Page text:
spear-carrier


Also found in: Idioms.

spear-car·ri·er

(spîr′kăr′ē-ər)
n.
1. A minor member of an operatic or dramatic cast, usually having no speaking part.
2. One whose presence or performance has little effect on an occurrence, group, or organization.
References in periodicals archive ?
Gielgud's first job as a professional actor was as a spear-carrier in a 1921 production of Henry V.
King Lear" was the first play Cronin ever acted in - he was a spear-carrier when he was in college himself - but not until now has he played the title role.
If I'd known that back then I would have knocked technical drawing on the head and signed up to become a young Romeo, understudy for young Romeo, spear-carrier for young Romeo, I don't care, just let me in on the Romeo action.
He remembers: 'I thought people were joking when they said they were just a spear-carrier.
He was a spear-carrier in a Shakespeare in the Park production of Twelfth Night.
He singled out arch-rival BBC1 for blame, accusing the pubcaster's flagship channel of prioritizing ratings over its traditional role as the industry's creative spear-carrier.
Roy Wiggins was, until a couple of years ago, wowing the pensioners from behind bars at Baginton Road Post Office and John Barnes rose to become chief spear-carrier at the Criterion Theatre (Earlsdon, not London).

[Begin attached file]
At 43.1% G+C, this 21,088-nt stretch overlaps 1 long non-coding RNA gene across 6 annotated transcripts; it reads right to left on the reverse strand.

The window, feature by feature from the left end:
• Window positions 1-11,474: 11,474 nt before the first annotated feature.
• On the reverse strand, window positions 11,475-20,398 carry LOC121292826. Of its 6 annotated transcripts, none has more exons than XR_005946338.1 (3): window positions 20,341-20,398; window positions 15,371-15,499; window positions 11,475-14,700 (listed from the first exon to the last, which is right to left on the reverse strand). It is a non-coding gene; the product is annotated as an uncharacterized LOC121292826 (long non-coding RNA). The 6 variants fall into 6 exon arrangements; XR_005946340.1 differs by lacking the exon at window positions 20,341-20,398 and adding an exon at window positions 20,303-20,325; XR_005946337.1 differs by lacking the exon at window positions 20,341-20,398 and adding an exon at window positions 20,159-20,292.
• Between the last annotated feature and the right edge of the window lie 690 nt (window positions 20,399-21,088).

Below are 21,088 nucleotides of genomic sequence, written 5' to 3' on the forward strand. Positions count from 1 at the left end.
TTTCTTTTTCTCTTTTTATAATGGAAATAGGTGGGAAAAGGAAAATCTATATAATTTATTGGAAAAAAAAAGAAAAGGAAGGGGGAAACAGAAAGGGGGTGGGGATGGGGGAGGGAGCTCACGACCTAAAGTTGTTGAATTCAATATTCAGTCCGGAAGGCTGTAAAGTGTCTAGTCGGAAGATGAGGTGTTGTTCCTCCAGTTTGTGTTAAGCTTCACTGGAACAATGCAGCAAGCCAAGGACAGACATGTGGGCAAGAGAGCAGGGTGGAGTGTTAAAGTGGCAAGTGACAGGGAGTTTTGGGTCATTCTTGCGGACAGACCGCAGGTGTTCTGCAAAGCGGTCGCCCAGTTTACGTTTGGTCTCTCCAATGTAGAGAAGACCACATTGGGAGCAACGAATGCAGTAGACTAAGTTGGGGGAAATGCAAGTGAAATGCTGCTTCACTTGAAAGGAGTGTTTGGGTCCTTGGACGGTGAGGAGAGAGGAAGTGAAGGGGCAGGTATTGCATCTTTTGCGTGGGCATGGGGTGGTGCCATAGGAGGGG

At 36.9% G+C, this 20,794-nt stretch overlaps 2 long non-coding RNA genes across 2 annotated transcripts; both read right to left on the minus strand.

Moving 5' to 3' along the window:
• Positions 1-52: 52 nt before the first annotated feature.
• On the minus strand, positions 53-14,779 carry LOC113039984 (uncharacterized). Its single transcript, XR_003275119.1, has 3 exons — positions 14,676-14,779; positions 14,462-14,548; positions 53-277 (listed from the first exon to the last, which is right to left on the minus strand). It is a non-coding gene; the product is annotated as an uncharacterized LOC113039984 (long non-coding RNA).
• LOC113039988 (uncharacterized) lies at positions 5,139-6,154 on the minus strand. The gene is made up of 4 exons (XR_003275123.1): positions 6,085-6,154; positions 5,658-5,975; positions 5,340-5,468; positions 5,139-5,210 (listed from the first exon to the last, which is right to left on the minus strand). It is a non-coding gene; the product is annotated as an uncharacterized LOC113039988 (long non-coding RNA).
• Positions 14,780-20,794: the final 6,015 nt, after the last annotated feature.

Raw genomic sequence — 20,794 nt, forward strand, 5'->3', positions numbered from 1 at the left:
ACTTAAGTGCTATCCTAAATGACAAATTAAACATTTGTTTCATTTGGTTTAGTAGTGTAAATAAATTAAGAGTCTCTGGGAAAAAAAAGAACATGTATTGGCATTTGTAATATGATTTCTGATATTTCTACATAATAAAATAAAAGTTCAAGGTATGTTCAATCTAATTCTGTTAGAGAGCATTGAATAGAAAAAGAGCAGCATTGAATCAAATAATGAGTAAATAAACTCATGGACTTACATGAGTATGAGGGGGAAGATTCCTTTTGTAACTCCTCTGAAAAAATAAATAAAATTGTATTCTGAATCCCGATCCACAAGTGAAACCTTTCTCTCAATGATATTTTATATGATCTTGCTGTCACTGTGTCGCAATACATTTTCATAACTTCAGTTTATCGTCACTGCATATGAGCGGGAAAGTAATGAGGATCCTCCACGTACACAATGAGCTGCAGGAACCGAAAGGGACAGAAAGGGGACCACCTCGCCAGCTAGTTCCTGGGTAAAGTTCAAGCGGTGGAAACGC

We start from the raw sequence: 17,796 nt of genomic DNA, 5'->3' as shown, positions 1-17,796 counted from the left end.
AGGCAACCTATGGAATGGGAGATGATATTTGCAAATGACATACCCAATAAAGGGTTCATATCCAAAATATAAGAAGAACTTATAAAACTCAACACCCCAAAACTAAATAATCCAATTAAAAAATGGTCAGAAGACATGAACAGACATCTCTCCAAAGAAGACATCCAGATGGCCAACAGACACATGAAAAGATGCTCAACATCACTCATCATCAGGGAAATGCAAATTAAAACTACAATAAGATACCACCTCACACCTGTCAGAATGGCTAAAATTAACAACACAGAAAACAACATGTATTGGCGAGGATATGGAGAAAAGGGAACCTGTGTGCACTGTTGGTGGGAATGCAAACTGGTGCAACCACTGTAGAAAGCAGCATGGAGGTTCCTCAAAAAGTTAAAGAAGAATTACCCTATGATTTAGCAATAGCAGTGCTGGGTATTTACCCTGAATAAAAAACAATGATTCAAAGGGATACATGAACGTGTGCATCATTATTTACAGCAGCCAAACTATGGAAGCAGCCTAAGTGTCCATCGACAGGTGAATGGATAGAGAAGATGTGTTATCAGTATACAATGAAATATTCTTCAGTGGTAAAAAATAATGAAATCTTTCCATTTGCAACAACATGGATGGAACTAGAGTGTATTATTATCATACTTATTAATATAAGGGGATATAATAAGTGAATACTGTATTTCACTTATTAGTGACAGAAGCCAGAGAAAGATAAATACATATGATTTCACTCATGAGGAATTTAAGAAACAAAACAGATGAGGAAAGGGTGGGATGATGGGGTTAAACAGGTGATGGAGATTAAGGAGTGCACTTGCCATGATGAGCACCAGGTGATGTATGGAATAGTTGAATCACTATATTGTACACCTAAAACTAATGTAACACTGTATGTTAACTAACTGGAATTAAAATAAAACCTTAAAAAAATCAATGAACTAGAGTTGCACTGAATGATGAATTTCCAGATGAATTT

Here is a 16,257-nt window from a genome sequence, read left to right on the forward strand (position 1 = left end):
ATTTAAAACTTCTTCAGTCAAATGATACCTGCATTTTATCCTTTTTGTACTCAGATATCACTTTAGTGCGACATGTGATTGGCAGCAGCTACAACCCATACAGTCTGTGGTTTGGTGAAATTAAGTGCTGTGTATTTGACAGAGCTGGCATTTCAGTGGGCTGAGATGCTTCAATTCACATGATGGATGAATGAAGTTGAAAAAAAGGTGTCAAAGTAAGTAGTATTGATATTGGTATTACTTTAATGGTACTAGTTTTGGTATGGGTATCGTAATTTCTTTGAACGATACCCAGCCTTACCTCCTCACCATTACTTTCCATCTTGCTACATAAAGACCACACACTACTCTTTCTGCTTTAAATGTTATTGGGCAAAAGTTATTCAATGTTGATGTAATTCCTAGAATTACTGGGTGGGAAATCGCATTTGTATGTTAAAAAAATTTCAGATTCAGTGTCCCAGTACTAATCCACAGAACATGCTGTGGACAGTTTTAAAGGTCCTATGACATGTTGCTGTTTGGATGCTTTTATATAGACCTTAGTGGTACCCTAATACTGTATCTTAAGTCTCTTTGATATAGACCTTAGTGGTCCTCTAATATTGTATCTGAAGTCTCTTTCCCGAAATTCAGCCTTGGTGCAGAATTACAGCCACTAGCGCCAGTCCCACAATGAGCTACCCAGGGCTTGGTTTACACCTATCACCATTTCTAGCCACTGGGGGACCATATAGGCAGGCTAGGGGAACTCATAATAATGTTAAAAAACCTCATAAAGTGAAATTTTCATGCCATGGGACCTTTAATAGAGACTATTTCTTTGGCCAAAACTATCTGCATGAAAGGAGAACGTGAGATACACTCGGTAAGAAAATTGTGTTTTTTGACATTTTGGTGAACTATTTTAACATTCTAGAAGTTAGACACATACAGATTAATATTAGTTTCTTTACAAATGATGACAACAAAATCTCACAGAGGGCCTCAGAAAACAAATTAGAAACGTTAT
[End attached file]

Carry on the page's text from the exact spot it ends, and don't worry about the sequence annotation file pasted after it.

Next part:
And in the demanding ranks of tolling rep, he soon graduated from spear-carrier to featured comic supporting player.
Stuart said: "The best performance you could hope to get from Tony Adams is as a spear-carrier with no lines to deliver.
Marotin's book takes Valles up to the point where at last he could stop being a spear-carrier on the journalistic stage, edit his own papers, and, shortly afterwards, involve himself up to his neck in the Paris Commune.
Brown has been a spear-carrier for the Democrats for so long that no one realized that he was a black man," one Rainbow Coalition activist said.